Marty, considering his life choices.

With mare and mule inside with a haynet each, I went to work and was pleased to find that Marty was still in his stable when I came back later. It’s the little things!

He was very good for his appointment and Gavin was able to get a lot done. It’s funny, because Marty really isn’t keen on most men, but he thinks Gavin is wonderful. It probably has something to do with Gavin telling him that he’s splendid all the time. It began to rain just as the session finished, and Marty very neatly and politely sidestepped under the stable roof to keep dry. He then pulled some very mean faces at Gavin, who’d tried to pet him. Gavin just laughed and said that Marty knew the appointment was over, and was dismissing him! I like Gavin a lot, too. He understands mules.

I put Marty back in his pen and then spent 10 minutes trying to persuade him to just stand nicely instead of thrashing around every time I touched the halter (like, please stop throwing yourself around, mule. You’ve just had work done to help with that tension in your neck. Don’t undo it by giving yourself whiplash).

The rest of our week was fairly standard. He had Thursday off, and was caught Friday and Saturday and worked a little in the field and arena. He was easily distracted and we had to go over basic things quite a bit, but overall he did well. Both times I was able to catch him (although he was very tense), and both times he was very difficult to unhalter.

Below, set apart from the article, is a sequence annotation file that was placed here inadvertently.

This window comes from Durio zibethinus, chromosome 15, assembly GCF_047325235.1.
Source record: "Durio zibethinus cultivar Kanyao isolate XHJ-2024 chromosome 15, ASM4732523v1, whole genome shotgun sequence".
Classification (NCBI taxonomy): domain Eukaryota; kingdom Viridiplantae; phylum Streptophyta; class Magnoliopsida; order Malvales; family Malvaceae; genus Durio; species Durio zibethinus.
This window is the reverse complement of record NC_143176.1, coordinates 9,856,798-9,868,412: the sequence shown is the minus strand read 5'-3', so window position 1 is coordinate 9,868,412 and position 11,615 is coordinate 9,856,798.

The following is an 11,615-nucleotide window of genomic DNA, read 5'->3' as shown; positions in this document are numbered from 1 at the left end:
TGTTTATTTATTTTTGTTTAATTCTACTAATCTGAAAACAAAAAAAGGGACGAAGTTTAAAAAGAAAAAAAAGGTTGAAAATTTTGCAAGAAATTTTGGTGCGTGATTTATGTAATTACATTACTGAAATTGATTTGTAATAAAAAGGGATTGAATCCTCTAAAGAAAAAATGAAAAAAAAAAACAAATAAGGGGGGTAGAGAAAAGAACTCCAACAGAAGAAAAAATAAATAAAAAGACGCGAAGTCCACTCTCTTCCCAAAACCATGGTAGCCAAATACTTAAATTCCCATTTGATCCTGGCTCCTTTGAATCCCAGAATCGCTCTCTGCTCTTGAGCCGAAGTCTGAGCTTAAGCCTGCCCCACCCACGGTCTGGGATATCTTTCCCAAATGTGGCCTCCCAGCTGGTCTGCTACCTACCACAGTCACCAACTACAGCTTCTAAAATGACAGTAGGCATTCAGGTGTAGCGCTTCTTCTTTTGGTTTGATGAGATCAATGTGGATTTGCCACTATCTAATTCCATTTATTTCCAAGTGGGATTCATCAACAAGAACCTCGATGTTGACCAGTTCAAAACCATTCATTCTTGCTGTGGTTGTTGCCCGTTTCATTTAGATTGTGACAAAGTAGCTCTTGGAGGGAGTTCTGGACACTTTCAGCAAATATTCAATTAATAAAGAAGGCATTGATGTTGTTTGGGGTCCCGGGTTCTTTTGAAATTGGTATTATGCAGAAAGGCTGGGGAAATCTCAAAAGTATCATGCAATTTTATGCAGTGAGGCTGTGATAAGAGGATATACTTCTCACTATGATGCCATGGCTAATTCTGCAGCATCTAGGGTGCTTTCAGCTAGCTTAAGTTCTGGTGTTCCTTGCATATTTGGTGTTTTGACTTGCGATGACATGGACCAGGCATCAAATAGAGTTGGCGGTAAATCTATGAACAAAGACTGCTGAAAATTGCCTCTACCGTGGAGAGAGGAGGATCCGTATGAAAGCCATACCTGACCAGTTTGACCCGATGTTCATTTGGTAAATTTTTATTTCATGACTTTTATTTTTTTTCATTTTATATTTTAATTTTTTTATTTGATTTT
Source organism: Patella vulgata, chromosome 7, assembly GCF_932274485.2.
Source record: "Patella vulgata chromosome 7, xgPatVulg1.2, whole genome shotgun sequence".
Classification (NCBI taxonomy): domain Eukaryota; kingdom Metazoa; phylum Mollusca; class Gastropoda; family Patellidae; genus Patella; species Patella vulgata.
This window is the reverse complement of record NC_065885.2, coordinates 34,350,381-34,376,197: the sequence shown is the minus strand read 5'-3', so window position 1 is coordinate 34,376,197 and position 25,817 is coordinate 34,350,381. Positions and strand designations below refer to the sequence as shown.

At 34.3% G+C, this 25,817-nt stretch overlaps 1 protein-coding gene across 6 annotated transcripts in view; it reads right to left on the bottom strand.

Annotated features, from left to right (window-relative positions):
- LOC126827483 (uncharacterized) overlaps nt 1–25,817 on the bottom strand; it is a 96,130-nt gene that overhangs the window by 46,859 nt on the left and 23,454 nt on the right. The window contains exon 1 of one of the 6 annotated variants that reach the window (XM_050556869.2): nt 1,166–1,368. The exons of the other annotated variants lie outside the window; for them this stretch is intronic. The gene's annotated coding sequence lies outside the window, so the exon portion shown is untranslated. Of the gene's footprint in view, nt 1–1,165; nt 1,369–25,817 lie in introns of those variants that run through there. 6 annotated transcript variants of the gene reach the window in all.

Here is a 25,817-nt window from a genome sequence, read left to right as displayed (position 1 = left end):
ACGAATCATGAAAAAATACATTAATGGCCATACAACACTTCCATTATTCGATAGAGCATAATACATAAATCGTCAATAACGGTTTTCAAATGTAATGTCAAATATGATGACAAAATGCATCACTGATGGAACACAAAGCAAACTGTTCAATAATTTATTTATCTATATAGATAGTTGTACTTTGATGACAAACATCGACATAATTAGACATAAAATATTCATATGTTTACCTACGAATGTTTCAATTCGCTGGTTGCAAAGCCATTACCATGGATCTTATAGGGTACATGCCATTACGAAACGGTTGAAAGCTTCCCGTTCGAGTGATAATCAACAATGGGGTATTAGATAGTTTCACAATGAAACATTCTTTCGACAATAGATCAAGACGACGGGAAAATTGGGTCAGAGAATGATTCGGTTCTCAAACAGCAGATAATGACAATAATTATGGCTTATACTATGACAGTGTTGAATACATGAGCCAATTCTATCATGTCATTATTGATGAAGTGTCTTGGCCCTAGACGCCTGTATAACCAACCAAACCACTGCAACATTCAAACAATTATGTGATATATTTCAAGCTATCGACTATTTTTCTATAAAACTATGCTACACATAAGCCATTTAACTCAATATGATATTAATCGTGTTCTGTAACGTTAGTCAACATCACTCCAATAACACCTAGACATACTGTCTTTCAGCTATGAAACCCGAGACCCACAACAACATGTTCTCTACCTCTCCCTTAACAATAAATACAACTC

Marty was more concerned by the flag on the floor than the flag in the air. Iris was just looking for excuses. Thank you to Debbie for the photo!

He has remained in his pen since Tuesday. I would like to point out that I do not feel good about this, as I do not believe in keeping equines in a way which does not allow them to interact and play with each other. I have done it before, briefly, as it seems to be the recommended way among the American mule folk when dealing with a difficult mule; but I could never bring myself to keep him in there for more than a couple of days. This time, however, he’s also in there to keep him off the grass as the landowner had the fields fertilised this year – for the first time in a while – and I think it’s sent him a bit silly. The horses are silly, too, but they haven’t quite reached mule standard.